John Rogers posts a couple of interesting ways to bust your villain out of a rut.
Occasionally, LEVERAGE writer Albert Kim will regale us with stories of the horrible traditions and kabuki of his previous corporate life. He recently explained the idea of the 360 degree job review. You are reviewed by:
1.) Your bosses
2.) Your peers
3.) Your underlings.
I started doing this as a way to develop characters, and I have to admit I kind of dig it. How does Indiana Jones's boss at the university feel about him? Other archeologists? His students? How about the bad guys? "Major Arnold Toht is the best commandant I've ever had. He never sends us into dangerous situations without also taking the same risk. He is very organized and makes sure we have the tools and resources necessary to serve the Fuhrer. We always go to interesting places, and he really encourages individual initiative. His determination is an inspiration to us all ..."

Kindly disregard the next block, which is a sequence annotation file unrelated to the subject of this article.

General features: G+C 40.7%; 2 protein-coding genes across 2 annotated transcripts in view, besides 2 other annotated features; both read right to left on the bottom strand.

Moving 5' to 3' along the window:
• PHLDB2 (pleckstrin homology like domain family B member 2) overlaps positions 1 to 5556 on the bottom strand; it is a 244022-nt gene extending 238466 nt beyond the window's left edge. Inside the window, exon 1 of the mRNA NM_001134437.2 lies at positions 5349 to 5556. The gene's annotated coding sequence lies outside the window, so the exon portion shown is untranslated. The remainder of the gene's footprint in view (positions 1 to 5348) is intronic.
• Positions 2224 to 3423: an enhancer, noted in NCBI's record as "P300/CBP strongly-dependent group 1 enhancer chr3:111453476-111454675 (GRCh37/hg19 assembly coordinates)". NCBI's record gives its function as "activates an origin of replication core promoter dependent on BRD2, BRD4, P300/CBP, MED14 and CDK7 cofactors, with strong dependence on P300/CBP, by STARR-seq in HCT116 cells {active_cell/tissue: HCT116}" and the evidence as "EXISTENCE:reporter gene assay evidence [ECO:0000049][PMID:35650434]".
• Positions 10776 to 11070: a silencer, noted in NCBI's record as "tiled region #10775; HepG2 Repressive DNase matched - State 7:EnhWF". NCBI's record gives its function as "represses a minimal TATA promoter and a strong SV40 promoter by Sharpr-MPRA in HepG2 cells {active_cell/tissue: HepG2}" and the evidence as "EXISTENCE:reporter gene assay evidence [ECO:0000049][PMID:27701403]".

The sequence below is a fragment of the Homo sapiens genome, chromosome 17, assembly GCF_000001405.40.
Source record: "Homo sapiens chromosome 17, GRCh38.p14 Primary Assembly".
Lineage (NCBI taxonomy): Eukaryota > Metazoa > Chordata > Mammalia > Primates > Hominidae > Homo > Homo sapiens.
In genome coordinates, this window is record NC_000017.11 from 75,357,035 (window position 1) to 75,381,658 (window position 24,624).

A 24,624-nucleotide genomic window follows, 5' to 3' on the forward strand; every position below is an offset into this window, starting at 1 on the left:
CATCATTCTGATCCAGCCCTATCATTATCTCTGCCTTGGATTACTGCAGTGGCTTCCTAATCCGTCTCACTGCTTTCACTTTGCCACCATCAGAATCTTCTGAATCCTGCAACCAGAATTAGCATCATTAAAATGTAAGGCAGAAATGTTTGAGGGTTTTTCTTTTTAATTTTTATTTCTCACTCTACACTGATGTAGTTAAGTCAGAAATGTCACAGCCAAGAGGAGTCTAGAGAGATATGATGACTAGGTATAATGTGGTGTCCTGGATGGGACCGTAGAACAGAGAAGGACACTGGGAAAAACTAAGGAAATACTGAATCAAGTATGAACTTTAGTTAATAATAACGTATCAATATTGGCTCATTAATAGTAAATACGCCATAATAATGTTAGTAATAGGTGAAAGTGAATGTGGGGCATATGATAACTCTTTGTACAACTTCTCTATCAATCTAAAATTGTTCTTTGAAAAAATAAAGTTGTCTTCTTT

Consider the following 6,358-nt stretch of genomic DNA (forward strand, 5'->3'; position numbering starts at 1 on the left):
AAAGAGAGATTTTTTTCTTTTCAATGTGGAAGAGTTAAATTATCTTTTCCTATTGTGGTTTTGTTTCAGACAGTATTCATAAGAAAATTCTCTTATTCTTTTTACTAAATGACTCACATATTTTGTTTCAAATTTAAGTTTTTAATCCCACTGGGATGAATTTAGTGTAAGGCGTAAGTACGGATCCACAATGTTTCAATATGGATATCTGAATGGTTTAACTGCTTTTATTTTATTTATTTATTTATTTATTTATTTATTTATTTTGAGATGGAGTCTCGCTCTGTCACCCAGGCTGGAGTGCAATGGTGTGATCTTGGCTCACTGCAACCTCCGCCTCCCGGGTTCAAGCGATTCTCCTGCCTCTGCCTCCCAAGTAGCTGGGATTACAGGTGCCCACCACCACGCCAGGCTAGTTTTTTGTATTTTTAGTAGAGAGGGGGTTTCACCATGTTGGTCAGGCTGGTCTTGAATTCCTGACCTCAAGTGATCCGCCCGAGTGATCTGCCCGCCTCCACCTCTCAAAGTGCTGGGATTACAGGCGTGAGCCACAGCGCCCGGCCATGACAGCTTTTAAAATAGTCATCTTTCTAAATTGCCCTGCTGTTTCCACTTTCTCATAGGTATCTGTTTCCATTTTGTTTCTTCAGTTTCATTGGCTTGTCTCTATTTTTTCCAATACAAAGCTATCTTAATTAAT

Years ago another writer taught me a simple exercise -- describe a character, hero or villain, as his best friend would describe him while setting up a blind date. Then do it from the point of view of the co-worker who hates his guts and is unloading to his wife after work, or finally has a chance to sink him with a job recommendation.